05/05/2020

It's #GivingTuesdayNow, a day of global giving & unity created to respond to the coronavirus pandemic. We're determined to continue supporting writers at this critical time.

Writers like Robert Savino depend on us for magazine content, free resources on pw.org, and opportunities to connect with others in the broader literary world. Become a Friend to support this work: http://at.pw.org/GivingTuesNow

#PW50Years #GivingTuesdayNow

For this week’s poetry prompt, write a pair of poems; one that focuses on an indoor activity, and one on an outdoor acti...
05/05/2020
Indoor/Outdoor

For this week’s poetry prompt, write a pair of poems; one that focuses on an indoor activity, and one on an outdoor activity. How has your notion of those designations been transformed since the pandemic? Are there new designations you’ve created? For more on this prompt, and other fiction and creative nonfiction prompts, visit The Time Is Now!

What comes to mind when you think of indoor activities versus outdoor activities? As the weeks of the coronavirus pandemic lockdown wear on, many have found it necessary to reconsider the traditional boundaries of these divisions. A recent New York Times article featured Michael Ortiz, a “financia...

"I scroll through Facebook and see certain friends doing amazing things and what I feel, often, is envy. I can admit to ...
05/05/2020
Postcard From the Pandemic: A Solid Little Feeling

"I scroll through Facebook and see certain friends doing amazing things and what I feel, often, is envy. I can admit to this. I can accept that sometimes, in weak moments, I’m a small enough person that seeing the excellent creative work my friends are doing during quarantine makes me feel a little envious, a little dull in comparison, a little blobby." Nathan Hill, the author of The Nix, struggles with the pressure to be productive during the pandemic and finds relief in celebrating the small victories:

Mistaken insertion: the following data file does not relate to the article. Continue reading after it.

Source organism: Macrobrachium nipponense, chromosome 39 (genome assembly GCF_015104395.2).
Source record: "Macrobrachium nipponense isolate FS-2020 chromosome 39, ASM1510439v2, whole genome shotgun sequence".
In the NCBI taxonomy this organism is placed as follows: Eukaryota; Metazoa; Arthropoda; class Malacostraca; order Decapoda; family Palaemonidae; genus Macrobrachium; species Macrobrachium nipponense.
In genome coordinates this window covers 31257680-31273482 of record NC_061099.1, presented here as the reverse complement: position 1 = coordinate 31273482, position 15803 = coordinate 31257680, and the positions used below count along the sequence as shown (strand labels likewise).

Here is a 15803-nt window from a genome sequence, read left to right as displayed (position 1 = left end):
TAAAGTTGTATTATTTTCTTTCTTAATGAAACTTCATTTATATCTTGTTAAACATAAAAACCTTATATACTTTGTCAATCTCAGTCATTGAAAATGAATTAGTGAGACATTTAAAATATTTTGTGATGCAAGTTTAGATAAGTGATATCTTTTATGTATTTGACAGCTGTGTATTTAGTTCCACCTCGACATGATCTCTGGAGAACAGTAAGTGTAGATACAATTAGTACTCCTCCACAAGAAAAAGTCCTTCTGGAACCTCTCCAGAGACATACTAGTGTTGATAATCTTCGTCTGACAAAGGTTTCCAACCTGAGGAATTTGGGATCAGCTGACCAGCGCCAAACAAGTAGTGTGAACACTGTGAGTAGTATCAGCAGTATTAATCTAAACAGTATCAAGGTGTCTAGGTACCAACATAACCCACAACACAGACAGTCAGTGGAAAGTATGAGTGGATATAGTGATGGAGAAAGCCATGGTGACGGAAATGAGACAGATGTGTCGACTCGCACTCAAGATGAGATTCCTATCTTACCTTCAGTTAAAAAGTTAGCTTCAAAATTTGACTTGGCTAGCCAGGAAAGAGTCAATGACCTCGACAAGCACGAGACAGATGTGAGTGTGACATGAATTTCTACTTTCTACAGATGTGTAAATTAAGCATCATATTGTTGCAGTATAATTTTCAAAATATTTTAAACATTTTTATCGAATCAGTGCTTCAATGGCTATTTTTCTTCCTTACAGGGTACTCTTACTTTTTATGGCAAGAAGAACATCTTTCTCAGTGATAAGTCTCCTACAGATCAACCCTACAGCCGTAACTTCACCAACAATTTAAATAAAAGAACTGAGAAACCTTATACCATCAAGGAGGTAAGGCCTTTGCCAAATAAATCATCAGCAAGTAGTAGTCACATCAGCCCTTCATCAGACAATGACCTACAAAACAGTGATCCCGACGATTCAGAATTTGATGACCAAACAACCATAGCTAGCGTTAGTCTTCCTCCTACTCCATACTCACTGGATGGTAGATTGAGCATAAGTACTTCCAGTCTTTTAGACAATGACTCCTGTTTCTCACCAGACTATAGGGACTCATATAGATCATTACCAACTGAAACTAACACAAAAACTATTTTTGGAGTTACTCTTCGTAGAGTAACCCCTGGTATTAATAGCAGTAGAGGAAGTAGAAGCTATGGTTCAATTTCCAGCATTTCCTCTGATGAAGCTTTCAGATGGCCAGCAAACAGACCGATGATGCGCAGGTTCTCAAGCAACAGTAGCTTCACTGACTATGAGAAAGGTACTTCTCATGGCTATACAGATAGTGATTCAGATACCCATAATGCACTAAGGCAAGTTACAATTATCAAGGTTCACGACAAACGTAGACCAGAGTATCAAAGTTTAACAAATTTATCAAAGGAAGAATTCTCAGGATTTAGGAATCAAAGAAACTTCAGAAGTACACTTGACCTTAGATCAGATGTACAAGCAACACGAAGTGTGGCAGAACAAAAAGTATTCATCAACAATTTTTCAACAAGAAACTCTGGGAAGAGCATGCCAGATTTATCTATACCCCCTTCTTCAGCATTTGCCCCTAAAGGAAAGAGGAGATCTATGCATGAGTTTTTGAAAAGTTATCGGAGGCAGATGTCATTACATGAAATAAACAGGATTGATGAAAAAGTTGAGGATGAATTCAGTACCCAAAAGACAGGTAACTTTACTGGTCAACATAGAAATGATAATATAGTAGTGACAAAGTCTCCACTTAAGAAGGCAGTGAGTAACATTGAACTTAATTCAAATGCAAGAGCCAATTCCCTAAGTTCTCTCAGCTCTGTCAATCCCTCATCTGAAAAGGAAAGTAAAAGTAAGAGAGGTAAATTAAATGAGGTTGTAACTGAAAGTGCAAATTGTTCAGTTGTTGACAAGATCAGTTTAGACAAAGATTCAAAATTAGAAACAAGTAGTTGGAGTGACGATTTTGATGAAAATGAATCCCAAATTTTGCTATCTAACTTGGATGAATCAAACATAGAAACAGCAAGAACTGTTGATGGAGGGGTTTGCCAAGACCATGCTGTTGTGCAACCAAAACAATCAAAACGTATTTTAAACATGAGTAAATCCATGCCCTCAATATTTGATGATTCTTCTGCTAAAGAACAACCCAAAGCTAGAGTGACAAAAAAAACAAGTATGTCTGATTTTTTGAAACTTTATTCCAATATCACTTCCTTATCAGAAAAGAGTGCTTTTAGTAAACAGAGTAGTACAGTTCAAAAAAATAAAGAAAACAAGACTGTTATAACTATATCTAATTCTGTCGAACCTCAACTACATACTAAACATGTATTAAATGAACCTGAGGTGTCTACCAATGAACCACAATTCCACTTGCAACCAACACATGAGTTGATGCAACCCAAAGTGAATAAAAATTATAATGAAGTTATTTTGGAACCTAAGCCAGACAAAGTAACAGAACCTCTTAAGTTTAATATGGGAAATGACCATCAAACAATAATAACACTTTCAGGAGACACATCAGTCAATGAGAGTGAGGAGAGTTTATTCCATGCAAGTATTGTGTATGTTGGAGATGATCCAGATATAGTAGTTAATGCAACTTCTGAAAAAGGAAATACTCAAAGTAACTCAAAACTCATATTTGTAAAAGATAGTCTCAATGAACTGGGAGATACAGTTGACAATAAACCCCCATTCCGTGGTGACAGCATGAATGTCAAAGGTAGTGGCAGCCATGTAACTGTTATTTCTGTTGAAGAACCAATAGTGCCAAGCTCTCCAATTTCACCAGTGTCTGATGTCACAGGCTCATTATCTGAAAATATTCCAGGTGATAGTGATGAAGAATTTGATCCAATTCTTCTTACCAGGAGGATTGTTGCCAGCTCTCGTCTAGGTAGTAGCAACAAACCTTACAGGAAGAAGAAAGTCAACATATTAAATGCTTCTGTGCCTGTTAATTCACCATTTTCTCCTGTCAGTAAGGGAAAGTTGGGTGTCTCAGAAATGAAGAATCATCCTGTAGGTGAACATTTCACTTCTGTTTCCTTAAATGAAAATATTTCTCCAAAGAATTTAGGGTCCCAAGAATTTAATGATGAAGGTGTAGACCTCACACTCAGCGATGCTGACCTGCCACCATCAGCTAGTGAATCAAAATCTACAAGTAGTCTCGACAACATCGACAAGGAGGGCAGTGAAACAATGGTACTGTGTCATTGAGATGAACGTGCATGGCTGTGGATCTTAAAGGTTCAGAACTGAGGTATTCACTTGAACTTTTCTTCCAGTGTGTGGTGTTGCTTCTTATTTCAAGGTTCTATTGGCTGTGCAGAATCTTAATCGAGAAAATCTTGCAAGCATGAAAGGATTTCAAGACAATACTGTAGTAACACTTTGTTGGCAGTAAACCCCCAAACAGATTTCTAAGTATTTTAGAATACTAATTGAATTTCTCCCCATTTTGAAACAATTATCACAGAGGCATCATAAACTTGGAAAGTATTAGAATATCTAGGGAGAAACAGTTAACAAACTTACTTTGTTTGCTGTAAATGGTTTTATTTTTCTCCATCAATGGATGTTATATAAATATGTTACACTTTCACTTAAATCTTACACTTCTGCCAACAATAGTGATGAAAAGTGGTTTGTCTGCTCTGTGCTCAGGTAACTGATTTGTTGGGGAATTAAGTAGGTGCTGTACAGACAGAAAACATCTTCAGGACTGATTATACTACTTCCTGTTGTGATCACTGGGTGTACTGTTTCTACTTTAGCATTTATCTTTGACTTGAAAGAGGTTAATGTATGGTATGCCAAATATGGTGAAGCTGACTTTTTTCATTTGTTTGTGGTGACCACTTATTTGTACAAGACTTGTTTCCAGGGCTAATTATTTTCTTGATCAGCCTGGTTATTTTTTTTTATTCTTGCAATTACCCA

The author of The Nix struggles with the pressure to be productive during the pandemic and finds relief in celebrating the small victories.

Highlights from #DailyNews: The New York Review of Books writers shares dispatches from around the world; the winners of...
05/05/2020
2020 Pulitzer Prizes, National Book Foundation Innovations in Reading Prize, and More

Highlights from #DailyNews: The New York Review of Books writers shares dispatches from around the world; the winners of this year's Pulitzer Prizes were announced yesterday; the National Book Foundation awarded its 2020 Innovations in Reading Prize to literacy nonprofit DIBS For Kids. Catch up on these stories and more news for writers:

Natalia Hero examines the long aftermath of sexual assault; Percival Everett’s latest novel is publishing in three different versions; Vogue reports on how the coronavirus is affecting the literary community; and other stories.